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All We Like Sheep Have Gone Astray

No. 26 – Chorus

Music courtesy of The Falls Church Anglican Choir, Falls Church, Virginia, under the musical direction of Simon Dixon. Audio mastering by Andrew Schooley. From Messiah by George Frideric Handel (1742)

Listen to the full playlist for Handel’s Messiah.

“He is despised and rejected of men; a man of sorrows, and acquainted with grief: and we hid as it were our faces from him; he was despised, and we esteemed him not. I gave my back to the smiters, and my cheeks to them that plucked off the hair: I hid not my face from shame and spitting. Surely he hath borne our griefs, and carried our sorrows: yet we did esteem him stricken, smitten of God, and afflicted. But he was wounded for our transgressions, he was bruised for our iniquities: the chastisement of our peace was upon him; and with his stripes we are healed. All we like sheep have gone astray; we have turned every one to his own way; and the LORD hath laid on him the iniquity of us all.”

– Isaiah 53:3–6

Each of us has turned from God to follow a way of our own choosing, a way rooted in self-seeking. We make our choices, then our choices make us. Over time, they inevitably produce grief, pain, sorrow, and iniquity. We seek remedies of many kinds but they give no lasting relief.

Yet lasting relief can be found. It is found in a Person: Jesus, the Messiah, the Son of God. He came from heaven to earth to offer Himself as “the lamb of God, who takes away the sin of the world” (John 1:2). To rescue the wandering sheep of God, Jesus endured suffering, rejection, sorrow, grief, and ultimately death itself, taking upon Himself all the iniquities of those who have gone astray. He paid the full penalty for our all of our sins, a penalty that we could never pay. Now He offers us pardon, peace, and the power to live a new life, in which “those who live might no longer live for themselves but for him who for their sake died and was raised”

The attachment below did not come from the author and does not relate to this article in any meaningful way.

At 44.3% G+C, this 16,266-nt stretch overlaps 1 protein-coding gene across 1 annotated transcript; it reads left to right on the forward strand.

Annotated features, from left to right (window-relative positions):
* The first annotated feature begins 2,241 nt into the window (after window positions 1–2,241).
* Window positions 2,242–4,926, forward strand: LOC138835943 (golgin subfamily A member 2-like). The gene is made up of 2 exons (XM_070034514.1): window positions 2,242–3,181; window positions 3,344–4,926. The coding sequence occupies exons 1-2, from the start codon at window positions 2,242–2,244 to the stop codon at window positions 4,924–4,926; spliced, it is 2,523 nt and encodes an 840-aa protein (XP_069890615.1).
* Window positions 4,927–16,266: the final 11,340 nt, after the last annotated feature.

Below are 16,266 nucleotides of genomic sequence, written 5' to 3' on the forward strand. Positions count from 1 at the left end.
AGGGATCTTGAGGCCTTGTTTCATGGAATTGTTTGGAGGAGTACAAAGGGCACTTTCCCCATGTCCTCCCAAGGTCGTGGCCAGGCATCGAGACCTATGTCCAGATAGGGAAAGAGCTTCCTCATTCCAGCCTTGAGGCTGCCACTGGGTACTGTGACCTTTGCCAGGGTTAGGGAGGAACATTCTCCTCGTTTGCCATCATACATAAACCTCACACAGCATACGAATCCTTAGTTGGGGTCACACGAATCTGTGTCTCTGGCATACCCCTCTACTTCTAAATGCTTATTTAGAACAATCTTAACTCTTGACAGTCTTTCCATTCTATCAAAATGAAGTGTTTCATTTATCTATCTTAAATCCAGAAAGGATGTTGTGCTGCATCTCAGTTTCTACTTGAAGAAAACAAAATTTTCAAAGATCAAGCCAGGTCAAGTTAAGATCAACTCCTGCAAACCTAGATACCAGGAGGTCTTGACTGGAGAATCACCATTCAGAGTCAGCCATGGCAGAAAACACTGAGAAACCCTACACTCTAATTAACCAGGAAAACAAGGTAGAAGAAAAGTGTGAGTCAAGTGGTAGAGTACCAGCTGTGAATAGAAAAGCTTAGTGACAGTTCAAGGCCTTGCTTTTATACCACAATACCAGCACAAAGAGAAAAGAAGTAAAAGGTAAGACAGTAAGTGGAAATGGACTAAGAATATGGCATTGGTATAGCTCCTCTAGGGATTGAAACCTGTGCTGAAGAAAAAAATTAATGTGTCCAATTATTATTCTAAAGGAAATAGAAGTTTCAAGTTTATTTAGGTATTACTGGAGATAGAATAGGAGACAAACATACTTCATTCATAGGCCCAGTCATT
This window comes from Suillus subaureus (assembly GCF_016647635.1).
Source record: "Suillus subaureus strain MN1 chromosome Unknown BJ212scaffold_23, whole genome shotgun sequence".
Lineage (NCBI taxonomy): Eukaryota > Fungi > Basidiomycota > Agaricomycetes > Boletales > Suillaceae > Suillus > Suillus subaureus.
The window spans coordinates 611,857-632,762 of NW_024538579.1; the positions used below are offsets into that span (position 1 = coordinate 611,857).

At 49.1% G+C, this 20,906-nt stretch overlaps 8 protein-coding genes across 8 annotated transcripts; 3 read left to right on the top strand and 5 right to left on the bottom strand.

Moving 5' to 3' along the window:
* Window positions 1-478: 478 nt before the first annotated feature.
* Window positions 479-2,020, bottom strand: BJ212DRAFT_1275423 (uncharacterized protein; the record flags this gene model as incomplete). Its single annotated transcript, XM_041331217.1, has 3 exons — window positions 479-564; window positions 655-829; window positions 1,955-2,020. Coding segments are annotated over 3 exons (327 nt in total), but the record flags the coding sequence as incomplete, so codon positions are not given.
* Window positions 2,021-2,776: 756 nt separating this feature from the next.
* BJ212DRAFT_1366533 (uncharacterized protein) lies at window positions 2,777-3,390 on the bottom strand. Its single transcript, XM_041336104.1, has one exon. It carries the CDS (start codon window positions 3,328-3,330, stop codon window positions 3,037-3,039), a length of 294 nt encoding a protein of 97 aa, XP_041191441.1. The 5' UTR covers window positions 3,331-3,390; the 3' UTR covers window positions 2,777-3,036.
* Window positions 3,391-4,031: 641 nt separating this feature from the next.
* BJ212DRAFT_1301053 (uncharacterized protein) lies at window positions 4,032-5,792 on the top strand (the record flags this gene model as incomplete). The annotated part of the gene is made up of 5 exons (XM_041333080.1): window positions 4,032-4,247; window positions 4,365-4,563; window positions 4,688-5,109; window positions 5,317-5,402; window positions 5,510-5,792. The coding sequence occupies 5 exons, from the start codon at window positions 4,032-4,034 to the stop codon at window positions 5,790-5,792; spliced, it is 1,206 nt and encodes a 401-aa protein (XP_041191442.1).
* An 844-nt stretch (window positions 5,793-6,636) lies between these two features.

(2 Cor. 5:15). The person who lives for Christ finds that His Spirit empowers them to increasingly bear the fruit of love, joy, peace, patience, kindness, goodness, faithfulness, gentleness and self-control (Gal. 5:22-23), becoming more and more like Him.

Jesus is still saying, as He did long ago, “Come to me, all who labor and are heavy laden, and I will give you rest. Take my yoke upon you, and learn from me, for I am gentle and lowly in heart, and you will find rest for your souls. For my yoke is easy and my burden is light” (Matt. 11:28-30).


God, I’ve followed ways of my own choosing, wandering far from You.
I’ve experienced the grief, pain, and sorrow of this separation. Have mercy on me and rescue me through Jesus, the Messiah, who suffered and died to bear the penalty of sin. Help me to find pardon, peace, and the power to live a new life through Jesus.


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Thomas A. Tarrants

Thomas A. Tarrants is President Emeritus of the C.S. Lewis Institute. After serving twelve years as president and nine years as vice President, he retired from his position as Vice President for Ministry and Director, Washington Area Fellows Program, with CSLI in June 2019. He holds a Masters of Divinity Degree, as well as a Doctor of Ministry Degree in Christian Spirituality. Tom is an ordained minister in the Evangelical Church Alliance and a member of the Evangelical Theological Society. He spends his time writing, mentoring, consulting and traveling. His life story is told in Consumed by Hate, Redeemed by Love, published by Thomas Nelson Publishers.


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